Working with the reserved bits of the ARM-chip register

I am working with ARM Cortex M3 registers. Some of the bits may be "reserved" in the documentation. It is not clear to me how I should handle these reserved bits when writing to registers.

Are these reserved bits writable? Should I be careful not to touch them? Will there be anything bad if I touch them?


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This is a classic problem in the world about what to do with reserved bits! First, you must NOT write by accident so that your code is not portable. What happens when the architecture assigns a new value to reserved bits in the future? Your code will break. Therefore, the best mantra when dealing with registries with reserved bits is Read-Modify-Write

. those. read the contents of the register, change only the bits you want , and then write the value so that the reserved bits are intact (untouched, doesn't mean we don't write to them, but in the sense that we wrote what was there before )

For example, let's say there is a register in which only LSBit makes sense and everyone else is reserved. I would do it

ldr r0,=memoryAddress
ldr r1,[r0]
orr r1,r1,#1
str r1,[r0]




If there is no other key in the documentation, write zero. You cannot avoid writing multiple reserved bits in a 32 bit register.



Read-Modify-Write should work most of the time, however there are cases where reserved bits are undefined when read but must be written with a specific value. See this post from the LPC2000 group (the whole thread is interesting too). Therefore, always check the documents carefully, as well as any errors that may appear. In case of doubt or documents unclear, do not hesitate to write to the manufacturer.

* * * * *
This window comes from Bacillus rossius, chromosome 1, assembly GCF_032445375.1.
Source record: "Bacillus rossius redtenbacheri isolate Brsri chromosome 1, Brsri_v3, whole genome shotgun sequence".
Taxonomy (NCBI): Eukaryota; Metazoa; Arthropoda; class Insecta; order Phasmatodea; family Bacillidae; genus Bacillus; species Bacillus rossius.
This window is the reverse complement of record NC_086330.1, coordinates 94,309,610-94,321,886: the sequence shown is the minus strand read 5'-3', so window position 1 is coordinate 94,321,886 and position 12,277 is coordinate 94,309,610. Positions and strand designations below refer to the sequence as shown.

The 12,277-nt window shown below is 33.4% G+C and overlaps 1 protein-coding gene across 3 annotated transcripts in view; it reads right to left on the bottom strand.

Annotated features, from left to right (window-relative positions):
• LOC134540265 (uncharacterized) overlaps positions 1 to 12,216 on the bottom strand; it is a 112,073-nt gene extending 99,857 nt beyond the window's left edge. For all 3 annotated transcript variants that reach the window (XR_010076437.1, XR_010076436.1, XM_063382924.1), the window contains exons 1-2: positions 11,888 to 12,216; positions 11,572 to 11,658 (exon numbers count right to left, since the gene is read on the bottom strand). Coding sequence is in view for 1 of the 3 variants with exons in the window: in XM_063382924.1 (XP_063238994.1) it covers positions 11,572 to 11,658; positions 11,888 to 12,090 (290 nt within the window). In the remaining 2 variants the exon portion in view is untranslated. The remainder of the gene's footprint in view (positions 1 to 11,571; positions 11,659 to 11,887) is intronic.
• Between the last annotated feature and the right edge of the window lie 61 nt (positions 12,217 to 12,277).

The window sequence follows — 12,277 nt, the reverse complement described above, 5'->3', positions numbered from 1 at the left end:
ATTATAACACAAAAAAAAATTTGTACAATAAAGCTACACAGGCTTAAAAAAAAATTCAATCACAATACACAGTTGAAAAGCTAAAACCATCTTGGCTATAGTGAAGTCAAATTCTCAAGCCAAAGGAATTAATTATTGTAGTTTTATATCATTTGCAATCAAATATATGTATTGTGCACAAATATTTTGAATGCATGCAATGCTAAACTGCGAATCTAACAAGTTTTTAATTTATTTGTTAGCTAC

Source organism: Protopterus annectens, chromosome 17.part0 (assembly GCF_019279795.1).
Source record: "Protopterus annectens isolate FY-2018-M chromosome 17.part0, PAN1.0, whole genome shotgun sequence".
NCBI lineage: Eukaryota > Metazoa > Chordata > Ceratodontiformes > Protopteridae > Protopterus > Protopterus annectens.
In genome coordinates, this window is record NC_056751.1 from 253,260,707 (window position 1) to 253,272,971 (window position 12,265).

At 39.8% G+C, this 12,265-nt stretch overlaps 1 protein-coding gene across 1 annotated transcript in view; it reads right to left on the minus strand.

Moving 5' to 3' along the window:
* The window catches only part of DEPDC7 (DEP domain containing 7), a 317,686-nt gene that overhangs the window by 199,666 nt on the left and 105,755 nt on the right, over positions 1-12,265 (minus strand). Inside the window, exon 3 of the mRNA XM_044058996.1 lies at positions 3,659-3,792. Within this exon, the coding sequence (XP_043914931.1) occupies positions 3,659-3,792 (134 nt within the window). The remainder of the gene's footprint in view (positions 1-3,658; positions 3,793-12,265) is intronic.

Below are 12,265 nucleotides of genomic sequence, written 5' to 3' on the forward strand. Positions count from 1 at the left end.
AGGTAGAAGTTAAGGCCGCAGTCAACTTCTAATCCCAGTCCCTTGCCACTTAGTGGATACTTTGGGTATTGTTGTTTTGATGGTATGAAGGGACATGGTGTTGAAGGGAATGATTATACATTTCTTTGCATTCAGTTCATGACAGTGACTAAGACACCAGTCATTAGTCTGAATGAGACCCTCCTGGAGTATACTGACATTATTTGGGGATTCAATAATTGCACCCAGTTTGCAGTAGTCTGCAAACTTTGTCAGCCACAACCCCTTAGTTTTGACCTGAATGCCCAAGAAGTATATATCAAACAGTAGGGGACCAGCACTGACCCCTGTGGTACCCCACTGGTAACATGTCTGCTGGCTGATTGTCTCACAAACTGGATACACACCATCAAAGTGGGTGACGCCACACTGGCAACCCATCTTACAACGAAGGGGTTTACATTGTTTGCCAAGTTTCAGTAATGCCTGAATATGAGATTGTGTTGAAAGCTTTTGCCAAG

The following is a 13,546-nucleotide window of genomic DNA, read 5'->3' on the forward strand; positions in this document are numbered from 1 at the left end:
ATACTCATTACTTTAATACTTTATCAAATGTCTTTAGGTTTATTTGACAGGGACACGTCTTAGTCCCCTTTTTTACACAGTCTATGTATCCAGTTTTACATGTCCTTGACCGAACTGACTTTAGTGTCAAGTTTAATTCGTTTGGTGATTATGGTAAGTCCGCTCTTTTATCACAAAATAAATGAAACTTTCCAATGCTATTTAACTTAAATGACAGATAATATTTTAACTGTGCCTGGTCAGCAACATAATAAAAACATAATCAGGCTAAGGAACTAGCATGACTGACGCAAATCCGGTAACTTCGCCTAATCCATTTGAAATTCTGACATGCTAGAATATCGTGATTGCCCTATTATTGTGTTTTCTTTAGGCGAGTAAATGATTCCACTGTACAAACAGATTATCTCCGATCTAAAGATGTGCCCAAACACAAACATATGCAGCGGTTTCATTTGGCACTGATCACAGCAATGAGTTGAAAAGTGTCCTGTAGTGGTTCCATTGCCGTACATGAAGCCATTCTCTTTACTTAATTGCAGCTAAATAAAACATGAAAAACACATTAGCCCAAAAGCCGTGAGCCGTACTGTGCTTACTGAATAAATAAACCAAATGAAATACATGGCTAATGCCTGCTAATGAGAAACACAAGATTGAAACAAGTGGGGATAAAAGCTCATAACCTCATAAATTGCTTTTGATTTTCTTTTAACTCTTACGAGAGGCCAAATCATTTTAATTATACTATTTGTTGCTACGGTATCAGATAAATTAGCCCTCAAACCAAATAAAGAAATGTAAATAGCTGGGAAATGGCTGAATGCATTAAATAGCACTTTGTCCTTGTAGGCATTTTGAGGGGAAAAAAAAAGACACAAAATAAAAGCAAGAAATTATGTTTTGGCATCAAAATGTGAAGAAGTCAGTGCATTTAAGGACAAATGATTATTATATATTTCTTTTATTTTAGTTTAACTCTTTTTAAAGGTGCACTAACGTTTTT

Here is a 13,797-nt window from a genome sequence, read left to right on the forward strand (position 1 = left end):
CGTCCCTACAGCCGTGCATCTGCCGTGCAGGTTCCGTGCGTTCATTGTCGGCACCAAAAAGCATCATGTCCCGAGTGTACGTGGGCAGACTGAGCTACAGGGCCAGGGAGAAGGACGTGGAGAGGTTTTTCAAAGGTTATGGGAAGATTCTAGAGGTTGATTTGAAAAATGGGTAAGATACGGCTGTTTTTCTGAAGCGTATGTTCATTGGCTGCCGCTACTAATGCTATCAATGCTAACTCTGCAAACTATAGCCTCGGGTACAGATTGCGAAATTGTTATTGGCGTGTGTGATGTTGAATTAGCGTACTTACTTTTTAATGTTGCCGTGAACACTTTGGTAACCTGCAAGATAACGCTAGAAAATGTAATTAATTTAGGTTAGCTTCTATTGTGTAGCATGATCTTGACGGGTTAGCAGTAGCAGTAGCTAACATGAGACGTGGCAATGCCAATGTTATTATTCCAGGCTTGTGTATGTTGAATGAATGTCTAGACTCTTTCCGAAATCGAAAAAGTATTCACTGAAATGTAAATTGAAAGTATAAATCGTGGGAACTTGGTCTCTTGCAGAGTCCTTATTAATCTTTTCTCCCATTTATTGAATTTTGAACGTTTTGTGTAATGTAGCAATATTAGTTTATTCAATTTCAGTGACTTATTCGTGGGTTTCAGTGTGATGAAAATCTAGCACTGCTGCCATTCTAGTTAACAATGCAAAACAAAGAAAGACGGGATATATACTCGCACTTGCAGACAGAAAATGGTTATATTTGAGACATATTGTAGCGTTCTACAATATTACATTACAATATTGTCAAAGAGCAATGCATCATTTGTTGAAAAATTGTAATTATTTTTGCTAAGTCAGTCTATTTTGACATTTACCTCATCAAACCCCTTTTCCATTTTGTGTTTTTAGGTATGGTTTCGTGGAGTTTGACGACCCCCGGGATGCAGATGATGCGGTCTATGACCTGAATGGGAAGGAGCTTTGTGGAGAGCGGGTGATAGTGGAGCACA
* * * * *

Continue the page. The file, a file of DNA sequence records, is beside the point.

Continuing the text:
Ideally you should read-modify-write, not guarantee success, when you upgrade to a new chip with different bits, you change your code anyway. I have seen vendors where writing zeros to reserved bits failed when they updated the chip and had to touch the code. Therefore, there are no guarantees. The biggest clue is that in the vendor code you see a register or set that explicitly read-modify-write or explicitly write. It can be different developers who write different sections of the example, or there is a register in the peripheral that is sensitive, has an undocumented bit and needs read-modify-write.

On the chips I'm working on, I make sure the undocumented (client-side) but not unused bits are flagged in some way to stand out from the other unused bits. Usually we mark the unused / reserved bits as zero, and these other bits are given a name and must write this value marking. Not all vendors do this.

There is no guarantee on the bottom line, suppose all the documentation and sample programs have errors and you need to hack your way to figure out what is right and what is wrong. Regardless of which path you take (read-modify-write, write zeros, etc.), you will make mistakes from time to time and have to re-execute the code according to the hardware change. I highly recommend that if the vendor has a chip ID then your software reads that ID, and if it's an ID that you haven't tested your code with, declare a failure rather than skip this part. When testing the product, long before the customer sees the product, a part change will be detected and the software will be involved in understanding the reason for the part change, a resolution being an alternative part,incompatible and rejected, or software changes, etc.



Reserved most of the time means they are not used in this chip, but they can be used on feature devices (in a different product line). (Most chip makers produce one peripheral driver and they use that for all chips. So it basically copies past work and has fewer bugs.) Most of the time, it doesn't matter if you write the reserved bits in the peripheral registers, this is because there is no logic attached to it.

It is possible that if you write something it will not be saved and the next time you try to read the register / bits it will not change.



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